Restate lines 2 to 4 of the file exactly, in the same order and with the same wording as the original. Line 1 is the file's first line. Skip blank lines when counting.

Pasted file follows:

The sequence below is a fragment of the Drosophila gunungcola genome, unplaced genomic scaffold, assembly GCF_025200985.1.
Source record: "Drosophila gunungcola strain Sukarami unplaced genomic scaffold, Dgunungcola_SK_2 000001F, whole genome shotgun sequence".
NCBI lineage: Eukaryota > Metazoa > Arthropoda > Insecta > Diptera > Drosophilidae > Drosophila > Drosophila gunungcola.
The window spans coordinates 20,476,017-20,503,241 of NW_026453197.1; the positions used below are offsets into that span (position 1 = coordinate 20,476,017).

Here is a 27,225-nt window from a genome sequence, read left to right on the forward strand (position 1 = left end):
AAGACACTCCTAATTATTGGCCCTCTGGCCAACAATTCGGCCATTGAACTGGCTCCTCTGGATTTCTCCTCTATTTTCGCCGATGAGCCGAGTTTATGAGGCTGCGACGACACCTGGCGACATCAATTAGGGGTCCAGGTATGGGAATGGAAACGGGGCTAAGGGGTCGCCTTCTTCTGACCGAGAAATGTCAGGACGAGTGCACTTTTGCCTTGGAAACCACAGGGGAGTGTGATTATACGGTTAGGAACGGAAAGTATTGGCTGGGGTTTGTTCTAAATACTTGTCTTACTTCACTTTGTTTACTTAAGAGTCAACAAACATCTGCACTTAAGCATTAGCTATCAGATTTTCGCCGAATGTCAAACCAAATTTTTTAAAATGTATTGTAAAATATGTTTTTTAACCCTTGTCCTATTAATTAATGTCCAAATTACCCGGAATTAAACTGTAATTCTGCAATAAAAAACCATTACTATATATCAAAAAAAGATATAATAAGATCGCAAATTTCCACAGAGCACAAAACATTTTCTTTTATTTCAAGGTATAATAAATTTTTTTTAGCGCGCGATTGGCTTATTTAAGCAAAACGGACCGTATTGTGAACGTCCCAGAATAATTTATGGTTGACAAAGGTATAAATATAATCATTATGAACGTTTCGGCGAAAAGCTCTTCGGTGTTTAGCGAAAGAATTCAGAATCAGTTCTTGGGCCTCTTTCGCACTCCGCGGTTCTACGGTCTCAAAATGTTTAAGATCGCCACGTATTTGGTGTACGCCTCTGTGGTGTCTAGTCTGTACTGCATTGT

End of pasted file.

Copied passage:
Source record: "Drosophila gunungcola strain Sukarami unplaced genomic scaffold, Dgunungcola_SK_2 000001F, whole genome shotgun sequence".
NCBI lineage: Eukaryota > Metazoa > Arthropoda > Insecta > Diptera > Drosophilidae > Drosophila > Drosophila gunungcola.
The window spans coordinates 20,476,017-20,503,241 of NW_026453197.1; the positions used below are offsets into that span (position 1 = coordinate 20,476,017).